At least four people were killed and 40 others were injured outside the UK Parliament in London after an assailant plowed a car into pedestrians and stabbed a police officer, an incident that has been declared a terrorist incident.
One police officer and two pedestrians were among those killed during Wednesday’s attack on Westminster Bridge near the House of Parliament, said Scotland Yard’s top anti-terror officer Mark Rowley.
Rowley, Britain’s most senior counterterror police officer, added that three police officers were among those injured, two of whom were in serious condition.
Rowley revised the number of dead down by one to four on Thursday. The victims were a police officer protecting Parliament, a woman in her mid-40s and a man in his mid-50s, as well as the assailant, he said.
The deadly incident started around 2:30 pm local time when a car barreled into pedestrians along the sidewalk of Westminster Bridge, causing multiple “catastrophic injuries.”
Police said they assumed the assailant had been “inspired by international terrorism.”
Driving a large SUV, the assailant slammed into pedestrians on Westminster Bridge near Parliament, killing two people and injuring dozens, before crashing into a fence.
After the crash, the driver left the vehicle and approached Parliament, where he stabbed an armed police officer to death and was fatally shot by the police.
It appeared to be the most serious such assault in London since the deadly subway bombings in 2005.
No group or individual has so far assumed responsibility for the incident.
The Metropolitan Police said law enforcement personnel were called to the scene at around 2:40 pm, local time.
Police have arrested seven people in association with the attack and were investigating their possible ties to the assailant, who was identified as a reported Daesh sympathizer.
Daesh supporters on social media celebrated the deadly attack, with one user warning that “our battle on your land is only just beginning.”
The House of Commons session was suspended and members of parliament who were in the chamber were told to remain there.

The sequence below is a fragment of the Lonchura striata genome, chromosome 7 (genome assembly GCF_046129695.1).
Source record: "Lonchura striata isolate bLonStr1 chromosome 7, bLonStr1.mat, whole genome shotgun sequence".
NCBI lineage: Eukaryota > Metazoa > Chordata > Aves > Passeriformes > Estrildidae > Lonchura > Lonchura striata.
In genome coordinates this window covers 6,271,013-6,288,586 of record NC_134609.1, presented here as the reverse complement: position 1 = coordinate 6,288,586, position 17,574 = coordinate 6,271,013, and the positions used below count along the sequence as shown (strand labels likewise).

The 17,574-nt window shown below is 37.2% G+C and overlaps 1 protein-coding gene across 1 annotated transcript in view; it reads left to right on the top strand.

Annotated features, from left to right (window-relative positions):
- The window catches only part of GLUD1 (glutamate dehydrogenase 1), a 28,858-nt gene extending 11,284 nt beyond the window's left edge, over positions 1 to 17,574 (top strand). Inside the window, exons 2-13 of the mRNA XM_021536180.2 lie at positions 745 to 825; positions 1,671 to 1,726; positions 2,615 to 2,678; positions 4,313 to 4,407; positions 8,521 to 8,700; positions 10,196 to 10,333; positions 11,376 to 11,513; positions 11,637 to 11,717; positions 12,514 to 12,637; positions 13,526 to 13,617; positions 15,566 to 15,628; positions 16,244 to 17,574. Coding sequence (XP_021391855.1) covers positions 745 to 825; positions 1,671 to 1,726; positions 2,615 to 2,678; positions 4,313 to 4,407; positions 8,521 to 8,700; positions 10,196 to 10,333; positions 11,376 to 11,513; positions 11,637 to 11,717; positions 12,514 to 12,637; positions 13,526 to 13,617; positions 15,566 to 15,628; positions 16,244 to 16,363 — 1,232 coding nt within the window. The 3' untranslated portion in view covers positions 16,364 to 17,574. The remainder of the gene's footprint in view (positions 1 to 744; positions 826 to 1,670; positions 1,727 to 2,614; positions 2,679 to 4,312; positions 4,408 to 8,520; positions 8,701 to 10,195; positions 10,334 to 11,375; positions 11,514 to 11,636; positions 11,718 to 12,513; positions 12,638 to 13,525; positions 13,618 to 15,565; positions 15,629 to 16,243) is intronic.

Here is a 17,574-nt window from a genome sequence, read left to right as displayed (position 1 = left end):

UK Prime Minister Theresa May was rushed into a vehicle and spirited back to her office at 10 Downing Street.
She held a meeting of the government’s emergency committee and issued a statement on Wednesday night from her official residence condemning “the sick and depraved terrorist attack on the streets of our Capital this afternoon.”
May also said that “the full details of exactly what happened are still emerging,” but she confirmed that the attack had been carried out by a lone male assailant.
US President Donald Trump offered his condolences to May over the deadly attack.
The president further pledged “the full cooperation and support” of the US government “in responding to the attack and bringing those responsible to justice,” according to the White House.
The Westminster incident took place on the first anniversary of attacks in the Belgian capital Brussels that left over 30 people dead and more than 300 others injured.
Leader of the UK opposition Labour Party Jeremy Corbyn slammed the terror attack on Wednesay, promising the deepest possible inquiry into the incident.
Corbyn said everybody, including those inside the parliament and outside, must be kept safe. He added that the attack was a raid on normal and completely innocent people.
The London mayor has also condemned the assault, saying Londoners won’t be cowed by the terrorists. Sadiq Khan said the reason behind the attack was the terrorists’ intolerance of London’s democracy, civil liberties and human rights.
He urged all Londoners and possible visitors to the city not to be alarmed by the attack, noting that London will remain one of the safest cities in the world.